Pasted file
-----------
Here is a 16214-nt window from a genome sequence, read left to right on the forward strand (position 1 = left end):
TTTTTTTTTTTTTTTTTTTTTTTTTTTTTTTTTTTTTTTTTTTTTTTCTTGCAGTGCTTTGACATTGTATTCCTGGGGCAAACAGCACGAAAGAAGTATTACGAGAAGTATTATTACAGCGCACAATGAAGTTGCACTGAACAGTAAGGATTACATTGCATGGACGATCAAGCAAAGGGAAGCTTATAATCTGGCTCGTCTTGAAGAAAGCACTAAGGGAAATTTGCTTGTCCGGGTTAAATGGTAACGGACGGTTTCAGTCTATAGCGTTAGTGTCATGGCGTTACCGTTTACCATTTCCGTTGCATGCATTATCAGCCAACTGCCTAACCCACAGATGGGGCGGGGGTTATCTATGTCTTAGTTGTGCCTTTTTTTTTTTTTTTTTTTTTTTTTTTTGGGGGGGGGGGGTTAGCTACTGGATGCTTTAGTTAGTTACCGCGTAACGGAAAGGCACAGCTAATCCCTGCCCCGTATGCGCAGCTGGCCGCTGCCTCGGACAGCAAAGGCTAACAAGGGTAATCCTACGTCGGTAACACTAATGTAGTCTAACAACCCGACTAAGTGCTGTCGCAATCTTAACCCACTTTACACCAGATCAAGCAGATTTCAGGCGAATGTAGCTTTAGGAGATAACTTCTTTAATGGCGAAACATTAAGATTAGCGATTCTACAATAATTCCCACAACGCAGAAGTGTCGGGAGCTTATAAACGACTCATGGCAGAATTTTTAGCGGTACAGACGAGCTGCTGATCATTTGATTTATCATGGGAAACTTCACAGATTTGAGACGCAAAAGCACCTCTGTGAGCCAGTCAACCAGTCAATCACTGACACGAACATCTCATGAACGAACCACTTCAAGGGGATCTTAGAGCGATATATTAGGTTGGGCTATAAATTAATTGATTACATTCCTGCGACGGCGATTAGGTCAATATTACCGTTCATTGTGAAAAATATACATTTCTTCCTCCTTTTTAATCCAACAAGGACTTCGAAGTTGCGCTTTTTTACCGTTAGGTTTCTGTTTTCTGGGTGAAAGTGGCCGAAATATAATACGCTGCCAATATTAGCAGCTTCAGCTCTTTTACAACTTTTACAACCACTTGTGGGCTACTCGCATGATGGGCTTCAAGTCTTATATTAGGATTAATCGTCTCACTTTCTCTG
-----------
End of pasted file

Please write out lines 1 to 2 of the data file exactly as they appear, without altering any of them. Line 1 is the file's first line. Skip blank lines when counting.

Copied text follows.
Here is a 16214-nt window from a genome sequence, read left to right on the forward strand (position 1 = left end):
TTTTTTTTTTTTTTTTTTTTTTTTTTTTTTTTTTTTTTTTTTTTTTTCTTGCAGTGCTTTGACATTGTATTCCTGGGGCAAACAGCACGAAAGAAGTATTACGAGAAGTATTATTACAGCGCACAATGAAGTTGCACTGAACAGTAAGGATTACATTGCATGGACGATCAAGCAAAGGGAAGCTTATAATCTGGCTCGTCTTGAAGAAAGCACTAAGGGAAATTTGCTTGTCCGGGTTAAATGGTAACGGACGGTTTCAGTCTATAGCGTTAGTGTCATGGCGTTACCGTTTACCATTTCCGTTGCATGCATTATCAGCCAACTGCCTAACCCACAGATGGGGCGGGGGTTATCTATGTCTTAGTTGTGCCTTTTTTTTTTTTTTTTTTTTTTTTTTTTGGGGGGGGGGGGTTAGCTACTGGATGCTTTAGTTAGTTACCGCGTAACGGAAAGGCACAGCTAATCCCTGCCCCGTATGCGCAGCTGGCCGCTGCCTCGGACAGCAAAGGCTAACAAGGGTAATCCTACGTCGGTAACACTAATGTAGTCTAACAACCCGACTAAGTGCTGTCGCAATCTTAACCCACTTTACACCAGATCAAGCAGATTTCAGGCGAATGTAGCTTTAGGAGATAACTTCTTTAATGGCGAAACATTAAGATTAGCGATTCTACAATAATTCCCACAACGCAGAAGTGTCGGGAGCTTATAAACGACTCATGGCAGAATTTTTAGCGGTACAGACGAGCTGCTGATCATTTGATTTATCATGGGAAACTTCACAGATTTGAGACGCAAAAGCACCTCTGTGAGCCAGTCAACCAGTCAATCACTGACACGAACATCTCATGAACGAACCACTTCAAGGGGATCTTAGAGCGATATATTAGGTTGGGCTATAAATTAATTGATTACATTCCTGCGACGGCGATTAGGTCAATATTACCGTTCATTGTGAAAAATATACATTTCTTCCTCCTTTTTAATCCAACAAGGACTTCGAAGTTGCGCTTTTTTACCGTTAGGTTTCTGTTTTCTGGGTGAAAGTGGCCGAAATATAATACGCTGCCAATATTAGCAGCTTCAGCTCTTTTACAACTTTTACAACCACTTGTGGGCTACTCGCATGATGGGCTTCAAGTCTTATATTAGGATTAATCGTCTCACTTTCTCTG